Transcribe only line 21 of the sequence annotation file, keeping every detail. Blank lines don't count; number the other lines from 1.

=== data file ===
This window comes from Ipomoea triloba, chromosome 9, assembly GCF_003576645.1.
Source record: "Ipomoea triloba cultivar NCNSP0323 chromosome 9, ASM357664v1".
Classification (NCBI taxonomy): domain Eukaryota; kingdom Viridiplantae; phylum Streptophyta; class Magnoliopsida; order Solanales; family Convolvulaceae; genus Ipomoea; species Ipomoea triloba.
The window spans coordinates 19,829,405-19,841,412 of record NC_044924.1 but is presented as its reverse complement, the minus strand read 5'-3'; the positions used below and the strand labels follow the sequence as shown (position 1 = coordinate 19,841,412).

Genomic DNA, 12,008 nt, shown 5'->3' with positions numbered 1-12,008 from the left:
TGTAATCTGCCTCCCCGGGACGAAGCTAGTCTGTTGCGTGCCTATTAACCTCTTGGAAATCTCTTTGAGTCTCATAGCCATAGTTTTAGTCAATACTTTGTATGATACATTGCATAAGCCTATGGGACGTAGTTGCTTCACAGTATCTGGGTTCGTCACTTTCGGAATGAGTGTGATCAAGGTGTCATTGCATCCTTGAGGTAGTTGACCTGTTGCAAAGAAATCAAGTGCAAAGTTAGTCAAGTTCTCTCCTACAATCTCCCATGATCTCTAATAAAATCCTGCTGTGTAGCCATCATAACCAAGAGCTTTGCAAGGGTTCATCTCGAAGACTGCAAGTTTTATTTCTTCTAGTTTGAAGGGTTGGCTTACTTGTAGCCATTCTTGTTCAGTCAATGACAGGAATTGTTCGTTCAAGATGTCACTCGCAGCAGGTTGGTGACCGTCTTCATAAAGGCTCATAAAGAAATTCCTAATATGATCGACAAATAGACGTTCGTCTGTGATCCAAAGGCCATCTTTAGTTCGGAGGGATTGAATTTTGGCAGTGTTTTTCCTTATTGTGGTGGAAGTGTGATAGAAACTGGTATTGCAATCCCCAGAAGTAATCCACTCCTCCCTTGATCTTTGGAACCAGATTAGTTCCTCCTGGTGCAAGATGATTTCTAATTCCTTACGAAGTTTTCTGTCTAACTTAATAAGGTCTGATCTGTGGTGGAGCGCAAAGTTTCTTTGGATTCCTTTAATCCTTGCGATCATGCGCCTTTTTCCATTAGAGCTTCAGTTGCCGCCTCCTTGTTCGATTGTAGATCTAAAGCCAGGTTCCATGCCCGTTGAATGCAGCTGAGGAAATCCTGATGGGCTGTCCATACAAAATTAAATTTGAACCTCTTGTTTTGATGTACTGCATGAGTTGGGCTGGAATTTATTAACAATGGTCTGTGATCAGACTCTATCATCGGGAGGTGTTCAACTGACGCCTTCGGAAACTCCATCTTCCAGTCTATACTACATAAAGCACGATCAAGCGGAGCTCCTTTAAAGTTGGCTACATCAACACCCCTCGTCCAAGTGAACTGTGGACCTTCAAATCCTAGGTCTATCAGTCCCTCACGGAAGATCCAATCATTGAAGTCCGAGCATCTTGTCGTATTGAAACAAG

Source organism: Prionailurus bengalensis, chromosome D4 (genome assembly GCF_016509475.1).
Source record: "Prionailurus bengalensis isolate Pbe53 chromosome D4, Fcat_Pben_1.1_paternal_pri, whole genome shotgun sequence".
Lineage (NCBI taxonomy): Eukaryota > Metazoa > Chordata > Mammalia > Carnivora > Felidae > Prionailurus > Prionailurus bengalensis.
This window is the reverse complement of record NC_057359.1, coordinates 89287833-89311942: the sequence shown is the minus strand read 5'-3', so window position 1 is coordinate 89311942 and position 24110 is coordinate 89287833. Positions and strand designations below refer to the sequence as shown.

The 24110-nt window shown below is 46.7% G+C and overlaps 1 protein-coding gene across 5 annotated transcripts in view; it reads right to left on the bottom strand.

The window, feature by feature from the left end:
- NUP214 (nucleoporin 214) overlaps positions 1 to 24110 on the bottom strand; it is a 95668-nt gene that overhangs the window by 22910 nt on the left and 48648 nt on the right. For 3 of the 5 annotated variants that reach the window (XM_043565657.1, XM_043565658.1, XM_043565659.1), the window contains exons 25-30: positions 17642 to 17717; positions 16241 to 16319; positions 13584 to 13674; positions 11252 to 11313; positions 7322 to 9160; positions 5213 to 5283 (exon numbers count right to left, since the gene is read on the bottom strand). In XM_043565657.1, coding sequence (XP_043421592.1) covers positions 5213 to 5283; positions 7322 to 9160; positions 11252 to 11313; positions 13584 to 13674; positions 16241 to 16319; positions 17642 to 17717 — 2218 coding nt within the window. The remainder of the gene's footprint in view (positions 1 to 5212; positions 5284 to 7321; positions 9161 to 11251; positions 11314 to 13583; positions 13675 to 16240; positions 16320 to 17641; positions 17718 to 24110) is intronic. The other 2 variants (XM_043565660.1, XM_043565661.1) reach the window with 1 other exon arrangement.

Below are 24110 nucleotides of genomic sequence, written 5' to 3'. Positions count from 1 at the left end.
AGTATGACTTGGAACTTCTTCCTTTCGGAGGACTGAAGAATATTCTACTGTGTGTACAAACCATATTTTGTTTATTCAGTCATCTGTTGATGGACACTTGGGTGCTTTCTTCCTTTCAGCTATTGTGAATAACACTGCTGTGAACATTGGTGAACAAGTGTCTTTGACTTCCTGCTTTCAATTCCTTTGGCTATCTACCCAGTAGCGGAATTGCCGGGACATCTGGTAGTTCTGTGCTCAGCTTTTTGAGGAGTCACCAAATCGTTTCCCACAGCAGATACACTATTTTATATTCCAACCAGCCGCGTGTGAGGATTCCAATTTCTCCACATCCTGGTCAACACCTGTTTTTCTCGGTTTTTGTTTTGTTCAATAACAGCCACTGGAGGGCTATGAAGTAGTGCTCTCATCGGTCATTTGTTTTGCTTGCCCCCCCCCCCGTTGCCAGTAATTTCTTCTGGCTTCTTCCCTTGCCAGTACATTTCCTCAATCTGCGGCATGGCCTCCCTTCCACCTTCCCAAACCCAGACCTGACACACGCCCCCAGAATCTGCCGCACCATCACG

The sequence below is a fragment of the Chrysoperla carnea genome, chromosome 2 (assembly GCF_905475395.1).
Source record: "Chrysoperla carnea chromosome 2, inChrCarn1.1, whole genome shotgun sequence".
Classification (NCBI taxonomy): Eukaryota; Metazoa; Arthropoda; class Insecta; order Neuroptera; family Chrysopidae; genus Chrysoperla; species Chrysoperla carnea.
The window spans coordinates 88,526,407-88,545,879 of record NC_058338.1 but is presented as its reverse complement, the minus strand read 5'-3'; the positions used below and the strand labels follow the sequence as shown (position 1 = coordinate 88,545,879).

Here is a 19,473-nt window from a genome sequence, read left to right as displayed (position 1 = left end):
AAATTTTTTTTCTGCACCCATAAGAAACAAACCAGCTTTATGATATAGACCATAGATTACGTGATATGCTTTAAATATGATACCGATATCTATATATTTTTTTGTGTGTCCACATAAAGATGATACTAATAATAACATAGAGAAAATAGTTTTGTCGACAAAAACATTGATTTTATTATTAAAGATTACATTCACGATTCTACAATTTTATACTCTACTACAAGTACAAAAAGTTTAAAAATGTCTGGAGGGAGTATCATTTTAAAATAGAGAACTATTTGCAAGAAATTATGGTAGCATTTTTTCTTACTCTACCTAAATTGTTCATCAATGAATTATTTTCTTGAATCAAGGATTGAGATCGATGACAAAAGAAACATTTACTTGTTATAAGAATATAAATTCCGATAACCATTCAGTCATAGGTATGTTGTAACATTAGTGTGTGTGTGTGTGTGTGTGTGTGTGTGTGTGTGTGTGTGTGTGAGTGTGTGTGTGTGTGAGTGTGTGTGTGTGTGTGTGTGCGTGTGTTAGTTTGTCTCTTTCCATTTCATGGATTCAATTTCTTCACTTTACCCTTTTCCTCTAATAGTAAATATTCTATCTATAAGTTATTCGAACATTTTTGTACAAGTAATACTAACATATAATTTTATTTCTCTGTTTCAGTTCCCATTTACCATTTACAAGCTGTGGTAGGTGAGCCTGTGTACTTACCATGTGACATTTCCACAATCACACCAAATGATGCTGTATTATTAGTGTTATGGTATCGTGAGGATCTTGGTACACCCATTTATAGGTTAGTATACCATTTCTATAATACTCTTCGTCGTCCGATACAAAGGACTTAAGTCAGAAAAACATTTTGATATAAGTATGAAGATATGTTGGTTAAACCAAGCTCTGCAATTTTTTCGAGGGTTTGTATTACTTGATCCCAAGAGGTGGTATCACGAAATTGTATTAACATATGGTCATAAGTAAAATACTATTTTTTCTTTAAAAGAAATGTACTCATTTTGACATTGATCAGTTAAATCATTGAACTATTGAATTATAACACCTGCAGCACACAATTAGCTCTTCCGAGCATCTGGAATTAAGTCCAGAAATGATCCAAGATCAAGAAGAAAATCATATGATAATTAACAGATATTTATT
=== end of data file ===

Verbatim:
AAATTTTTTTTCTGCACCCATAAGAAACAAACCAGCTTTATGATATAGACCATAGATTACGTGATATGCTTTAAATATGATACCGATATCTATATATTTTTTTGTGTGTCCACATAAAGATGATACTAATAATAACATAGAGAAAATAGTTTTGTCGACAAAAACATTGATTTTATTATTAAAGATTACATTCACGATTCTACAATTTTATACTCTACTACAAGTACAAAAAGTTTAAAAATGTCTGGAGGGAGTATCATTTTAAAATAGAGAACTATTTGCAAGAAATTATGGTAGCATTTTTTCTTACTCTACCTAAATTGTTCATCAATGAATTATTTTCTTGAATCAAGGATTGAGATCGATGACAAAAGAAACATTTACTTGTTATAAGAATATAAATTCCGATAACCATTCAGTCATAGGTATGTTGTAACATTAGTGTGTGTGTGTGTGTGTGTGTGTGTGTGTGTGTGTGTGTGTGTGAGTGTGTGTGTGTGTGAGTGTGTGTGTGTGTGTGTGTGCGTGTGTTAGTTTGTCTCTTTCCATTTCATGGATTCAATTTCTTCACTTTACCCTTTTCCTCTAATAGTAAATATTCTATCTATAAGTTATTCGAACATTTTTGTACAAGTAATACTAACATATAATTTTATTTCTCTGTTTCAGTTCCCATTTACCATTTACAAGCTGTGGTAGGTGAGCCTGTGTACTTACCATGTGACATTTCCACAATCACACCAAATGATGCTGTATTATTAGTGTTATGGTATCGTGAGGATCTTGGTACACCCATTTATAGGTTAGTATACCATTTCTATAATACTCTTCGTCGTCCGATACAAAGGACTTAAGTCAGAAAAACATTTTGATATAAGTATGAAGATATGTTGGTTAAACCAAGCTCTGCAATTTTTTCGAGGGTTTGTATTACTTGATCCCAAGAGGTGGTATCACGAAATTGTATTAACATATGGTCATAAGTAAAATACTATTTTTTCTTTAAAAGAAATGTACTCATTTTGACATTGATCAGTTAAATCATTGAACTATTGAATTATAACACCTGCAGCACACAATTAGCTCTTCCGAGCATCTGGAATTAAGTCCAGAAATGATCCAAGATCAAGAAGAAAATCATATGATAATTAACAGATATTTATT